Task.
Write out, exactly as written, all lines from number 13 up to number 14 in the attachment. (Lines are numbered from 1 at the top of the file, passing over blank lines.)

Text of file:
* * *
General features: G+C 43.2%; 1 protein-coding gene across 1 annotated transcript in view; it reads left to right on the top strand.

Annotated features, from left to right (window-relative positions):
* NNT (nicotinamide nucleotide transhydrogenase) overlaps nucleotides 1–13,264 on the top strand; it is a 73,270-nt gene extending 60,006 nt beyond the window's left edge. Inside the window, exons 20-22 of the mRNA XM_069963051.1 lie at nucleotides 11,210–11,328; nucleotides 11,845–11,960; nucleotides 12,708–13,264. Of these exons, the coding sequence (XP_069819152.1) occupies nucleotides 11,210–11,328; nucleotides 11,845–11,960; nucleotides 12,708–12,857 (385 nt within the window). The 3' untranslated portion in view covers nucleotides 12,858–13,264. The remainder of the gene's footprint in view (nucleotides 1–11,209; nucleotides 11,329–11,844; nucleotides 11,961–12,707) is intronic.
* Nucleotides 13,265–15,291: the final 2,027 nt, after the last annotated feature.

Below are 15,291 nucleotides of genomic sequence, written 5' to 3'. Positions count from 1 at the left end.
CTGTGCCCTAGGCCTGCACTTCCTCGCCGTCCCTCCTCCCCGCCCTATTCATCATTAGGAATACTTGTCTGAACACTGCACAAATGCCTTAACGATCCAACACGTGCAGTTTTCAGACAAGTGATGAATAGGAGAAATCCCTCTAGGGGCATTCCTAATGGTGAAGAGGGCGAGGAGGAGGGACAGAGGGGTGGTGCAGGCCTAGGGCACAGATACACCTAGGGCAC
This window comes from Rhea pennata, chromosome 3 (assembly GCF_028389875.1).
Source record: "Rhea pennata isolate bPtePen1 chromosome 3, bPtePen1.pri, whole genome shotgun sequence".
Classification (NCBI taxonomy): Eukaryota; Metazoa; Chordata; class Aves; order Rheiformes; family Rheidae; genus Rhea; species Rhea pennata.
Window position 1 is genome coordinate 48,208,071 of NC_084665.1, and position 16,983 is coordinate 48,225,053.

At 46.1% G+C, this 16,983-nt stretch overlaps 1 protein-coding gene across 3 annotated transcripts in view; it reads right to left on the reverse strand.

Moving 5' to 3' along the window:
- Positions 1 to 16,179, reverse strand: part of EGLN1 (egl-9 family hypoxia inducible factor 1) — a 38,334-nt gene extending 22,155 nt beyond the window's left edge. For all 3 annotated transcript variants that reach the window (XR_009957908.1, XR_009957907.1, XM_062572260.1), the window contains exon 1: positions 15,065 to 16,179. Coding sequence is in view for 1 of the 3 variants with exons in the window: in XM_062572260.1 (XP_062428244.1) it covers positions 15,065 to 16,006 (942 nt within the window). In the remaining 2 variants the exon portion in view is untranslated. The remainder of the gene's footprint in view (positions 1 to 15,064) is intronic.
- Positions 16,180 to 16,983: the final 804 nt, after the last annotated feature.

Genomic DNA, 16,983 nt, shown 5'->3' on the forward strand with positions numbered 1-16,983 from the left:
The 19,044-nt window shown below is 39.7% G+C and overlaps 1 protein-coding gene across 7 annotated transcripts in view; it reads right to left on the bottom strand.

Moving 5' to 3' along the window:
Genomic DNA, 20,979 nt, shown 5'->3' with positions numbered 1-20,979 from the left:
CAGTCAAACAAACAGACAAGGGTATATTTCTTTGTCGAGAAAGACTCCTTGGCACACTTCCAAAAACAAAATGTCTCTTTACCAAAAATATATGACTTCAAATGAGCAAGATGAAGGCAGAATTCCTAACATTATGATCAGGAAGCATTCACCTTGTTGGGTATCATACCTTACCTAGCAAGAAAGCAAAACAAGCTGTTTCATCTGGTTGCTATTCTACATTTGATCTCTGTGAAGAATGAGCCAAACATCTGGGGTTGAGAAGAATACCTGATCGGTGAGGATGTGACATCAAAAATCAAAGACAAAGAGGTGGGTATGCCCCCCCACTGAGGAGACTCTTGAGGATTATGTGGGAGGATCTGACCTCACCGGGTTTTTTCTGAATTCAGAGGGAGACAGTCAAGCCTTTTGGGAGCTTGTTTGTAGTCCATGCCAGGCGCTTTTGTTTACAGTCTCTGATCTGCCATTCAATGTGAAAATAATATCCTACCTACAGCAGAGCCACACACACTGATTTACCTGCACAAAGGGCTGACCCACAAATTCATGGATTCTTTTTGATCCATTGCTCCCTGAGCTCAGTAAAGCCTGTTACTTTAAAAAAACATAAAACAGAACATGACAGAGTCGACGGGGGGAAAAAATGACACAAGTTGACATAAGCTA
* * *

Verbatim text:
- Positions 1 to 16,179, reverse strand: part of EGLN1 (egl-9 family hypoxia inducible factor 1) — a 38,334-nt gene extending 22,155 nt beyond the window's left edge. For all 3 annotated transcript variants that reach the window (XR_009957908.1, XR_009957907.1, XM_062572260.1), the window contains exon 1: positions 15,065 to 16,179. Coding sequence is in view for 1 of the 3 variants with exons in the window: in XM_062572260.1 (XP_062428244.1) it covers positions 15,065 to 16,006 (942 nt within the window). In the remaining 2 variants the exon portion in view is untranslated. The remainder of the gene's footprint in view (positions 1 to 15,064) is intronic.
- Positions 16,180 to 16,983: the final 804 nt, after the last annotated feature.